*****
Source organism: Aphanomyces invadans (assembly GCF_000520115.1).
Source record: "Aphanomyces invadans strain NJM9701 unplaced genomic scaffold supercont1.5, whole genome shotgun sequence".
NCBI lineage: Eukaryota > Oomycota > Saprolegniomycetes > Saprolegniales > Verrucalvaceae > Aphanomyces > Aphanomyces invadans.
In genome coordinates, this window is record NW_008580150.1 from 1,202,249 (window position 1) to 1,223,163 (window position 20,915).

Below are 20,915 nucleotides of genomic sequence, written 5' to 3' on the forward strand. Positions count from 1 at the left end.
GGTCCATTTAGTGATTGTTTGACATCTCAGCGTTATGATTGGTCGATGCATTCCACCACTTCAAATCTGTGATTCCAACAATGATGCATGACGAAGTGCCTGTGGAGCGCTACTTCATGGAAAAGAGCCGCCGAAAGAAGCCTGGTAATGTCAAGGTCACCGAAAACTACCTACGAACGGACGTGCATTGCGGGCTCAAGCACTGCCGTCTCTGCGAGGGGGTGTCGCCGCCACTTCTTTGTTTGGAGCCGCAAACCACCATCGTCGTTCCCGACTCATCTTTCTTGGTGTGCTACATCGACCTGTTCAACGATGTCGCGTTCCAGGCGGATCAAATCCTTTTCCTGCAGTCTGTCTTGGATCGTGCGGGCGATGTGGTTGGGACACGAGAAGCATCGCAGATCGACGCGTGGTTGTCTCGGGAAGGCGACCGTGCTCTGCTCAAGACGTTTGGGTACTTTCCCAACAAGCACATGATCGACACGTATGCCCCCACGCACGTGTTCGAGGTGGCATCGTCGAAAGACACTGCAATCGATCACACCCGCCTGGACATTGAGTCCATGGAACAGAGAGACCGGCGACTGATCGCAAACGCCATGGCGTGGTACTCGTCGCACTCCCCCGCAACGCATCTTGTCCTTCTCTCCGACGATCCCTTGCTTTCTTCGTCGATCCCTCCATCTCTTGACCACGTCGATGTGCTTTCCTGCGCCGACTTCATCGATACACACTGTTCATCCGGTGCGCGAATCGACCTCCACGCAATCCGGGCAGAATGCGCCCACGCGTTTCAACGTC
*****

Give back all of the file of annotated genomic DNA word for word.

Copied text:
Source organism: Aphanomyces invadans (assembly GCF_000520115.1).
Source record: "Aphanomyces invadans strain NJM9701 unplaced genomic scaffold supercont1.5, whole genome shotgun sequence".
NCBI lineage: Eukaryota > Oomycota > Saprolegniomycetes > Saprolegniales > Verrucalvaceae > Aphanomyces > Aphanomyces invadans.
In genome coordinates, this window is record NW_008580150.1 from 1,202,249 (window position 1) to 1,223,163 (window position 20,915).

Below are 20,915 nucleotides of genomic sequence, written 5' to 3' on the forward strand. Positions count from 1 at the left end.
GGTCCATTTAGTGATTGTTTGACATCTCAGCGTTATGATTGGTCGATGCATTCCACCACTTCAAATCTGTGATTCCAACAATGATGCATGACGAAGTGCCTGTGGAGCGCTACTTCATGGAAAAGAGCCGCCGAAAGAAGCCTGGTAATGTCAAGGTCACCGAAAACTACCTACGAACGGACGTGCATTGCGGGCTCAAGCACTGCCGTCTCTGCGAGGGGGTGTCGCCGCCACTTCTTTGTTTGGAGCCGCAAACCACCATCGTCGTTCCCGACTCATCTTTCTTGGTGTGCTACATCGACCTGTTCAACGATGTCGCGTTCCAGGCGGATCAAATCCTTTTCCTGCAGTCTGTCTTGGATCGTGCGGGCGATGTGGTTGGGACACGAGAAGCATCGCAGATCGACGCGTGGTTGTCTCGGGAAGGCGACCGTGCTCTGCTCAAGACGTTTGGGTACTTTCCCAACAAGCACATGATCGACACGTATGCCCCCACGCACGTGTTCGAGGTGGCATCGTCGAAAGACACTGCAATCGATCACACCCGCCTGGACATTGAGTCCATGGAACAGAGAGACCGGCGACTGATCGCAAACGCCATGGCGTGGTACTCGTCGCACTCCCCCGCAACGCATCTTGTCCTTCTCTCCGACGATCCCTTGCTTTCTTCGTCGATCCCTCCATCTCTTGACCACGTCGATGTGCTTTCCTGCGCCGACTTCATCGATACACACTGTTCATCCGGTGCGCGAATCGACCTCCACGCAATCCGGGCAGAATGCGCCCACGCGTTTCAACGTC